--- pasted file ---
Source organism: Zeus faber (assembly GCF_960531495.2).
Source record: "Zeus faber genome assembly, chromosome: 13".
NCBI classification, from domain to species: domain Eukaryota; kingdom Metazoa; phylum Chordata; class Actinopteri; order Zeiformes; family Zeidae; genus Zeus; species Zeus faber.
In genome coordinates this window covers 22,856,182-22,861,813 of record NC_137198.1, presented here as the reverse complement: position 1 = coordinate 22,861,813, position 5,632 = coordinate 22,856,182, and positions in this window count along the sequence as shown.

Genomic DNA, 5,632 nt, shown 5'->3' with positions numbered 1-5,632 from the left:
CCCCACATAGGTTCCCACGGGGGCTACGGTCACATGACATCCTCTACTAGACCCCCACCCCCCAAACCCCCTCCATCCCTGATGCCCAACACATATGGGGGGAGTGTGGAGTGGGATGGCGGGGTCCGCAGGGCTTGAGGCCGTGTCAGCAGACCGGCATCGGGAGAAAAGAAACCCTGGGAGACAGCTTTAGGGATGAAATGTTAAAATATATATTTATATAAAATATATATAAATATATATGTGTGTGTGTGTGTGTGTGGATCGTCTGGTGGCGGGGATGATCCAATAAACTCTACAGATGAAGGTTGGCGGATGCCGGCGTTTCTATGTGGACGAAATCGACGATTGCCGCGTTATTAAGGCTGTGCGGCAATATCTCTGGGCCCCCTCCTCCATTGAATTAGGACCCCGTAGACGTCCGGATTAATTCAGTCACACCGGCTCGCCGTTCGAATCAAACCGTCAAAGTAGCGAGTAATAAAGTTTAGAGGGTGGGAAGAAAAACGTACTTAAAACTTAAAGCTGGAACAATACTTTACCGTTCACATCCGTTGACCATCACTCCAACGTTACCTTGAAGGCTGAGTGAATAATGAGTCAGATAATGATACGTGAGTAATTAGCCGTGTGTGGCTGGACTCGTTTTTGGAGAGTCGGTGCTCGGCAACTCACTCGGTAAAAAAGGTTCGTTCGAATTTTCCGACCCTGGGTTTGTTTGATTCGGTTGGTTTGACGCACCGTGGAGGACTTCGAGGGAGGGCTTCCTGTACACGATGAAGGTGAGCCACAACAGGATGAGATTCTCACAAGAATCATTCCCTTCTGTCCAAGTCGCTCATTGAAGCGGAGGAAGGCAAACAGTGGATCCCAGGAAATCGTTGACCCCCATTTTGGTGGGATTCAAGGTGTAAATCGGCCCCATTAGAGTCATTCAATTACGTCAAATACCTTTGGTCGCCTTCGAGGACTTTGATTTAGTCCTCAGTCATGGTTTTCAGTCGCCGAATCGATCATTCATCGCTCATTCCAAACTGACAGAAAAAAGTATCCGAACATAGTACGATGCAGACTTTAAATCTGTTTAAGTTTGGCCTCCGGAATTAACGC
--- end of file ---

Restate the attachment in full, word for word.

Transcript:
Source organism: Zeus faber (assembly GCF_960531495.2).
Source record: "Zeus faber genome assembly, chromosome: 13".
NCBI classification, from domain to species: domain Eukaryota; kingdom Metazoa; phylum Chordata; class Actinopteri; order Zeiformes; family Zeidae; genus Zeus; species Zeus faber.
In genome coordinates this window covers 22,856,182-22,861,813 of record NC_137198.1, presented here as the reverse complement: position 1 = coordinate 22,861,813, position 5,632 = coordinate 22,856,182, and positions in this window count along the sequence as shown.

Genomic DNA, 5,632 nt, shown 5'->3' with positions numbered 1-5,632 from the left:
CCCCACATAGGTTCCCACGGGGGCTACGGTCACATGACATCCTCTACTAGACCCCCACCCCCCAAACCCCCTCCATCCCTGATGCCCAACACATATGGGGGGAGTGTGGAGTGGGATGGCGGGGTCCGCAGGGCTTGAGGCCGTGTCAGCAGACCGGCATCGGGAGAAAAGAAACCCTGGGAGACAGCTTTAGGGATGAAATGTTAAAATATATATTTATATAAAATATATATAAATATATATGTGTGTGTGTGTGTGTGTGGATCGTCTGGTGGCGGGGATGATCCAATAAACTCTACAGATGAAGGTTGGCGGATGCCGGCGTTTCTATGTGGACGAAATCGACGATTGCCGCGTTATTAAGGCTGTGCGGCAATATCTCTGGGCCCCCTCCTCCATTGAATTAGGACCCCGTAGACGTCCGGATTAATTCAGTCACACCGGCTCGCCGTTCGAATCAAACCGTCAAAGTAGCGAGTAATAAAGTTTAGAGGGTGGGAAGAAAAACGTACTTAAAACTTAAAGCTGGAACAATACTTTACCGTTCACATCCGTTGACCATCACTCCAACGTTACCTTGAAGGCTGAGTGAATAATGAGTCAGATAATGATACGTGAGTAATTAGCCGTGTGTGGCTGGACTCGTTTTTGGAGAGTCGGTGCTCGGCAACTCACTCGGTAAAAAAGGTTCGTTCGAATTTTCCGACCCTGGGTTTGTTTGATTCGGTTGGTTTGACGCACCGTGGAGGACTTCGAGGGAGGGCTTCCTGTACACGATGAAGGTGAGCCACAACAGGATGAGATTCTCACAAGAATCATTCCCTTCTGTCCAAGTCGCTCATTGAAGCGGAGGAAGGCAAACAGTGGATCCCAGGAAATCGTTGACCCCCATTTTGGTGGGATTCAAGGTGTAAATCGGCCCCATTAGAGTCATTCAATTACGTCAAATACCTTTGGTCGCCTTCGAGGACTTTGATTTAGTCCTCAGTCATGGTTTTCAGTCGCCGAATCGATCATTCATCGCTCATTCCAAACTGACAGAAAAAAGTATCCGAACATAGTACGATGCAGACTTTAAATCTGTTTAAGTTTGGCCTCCGGAATTAACGC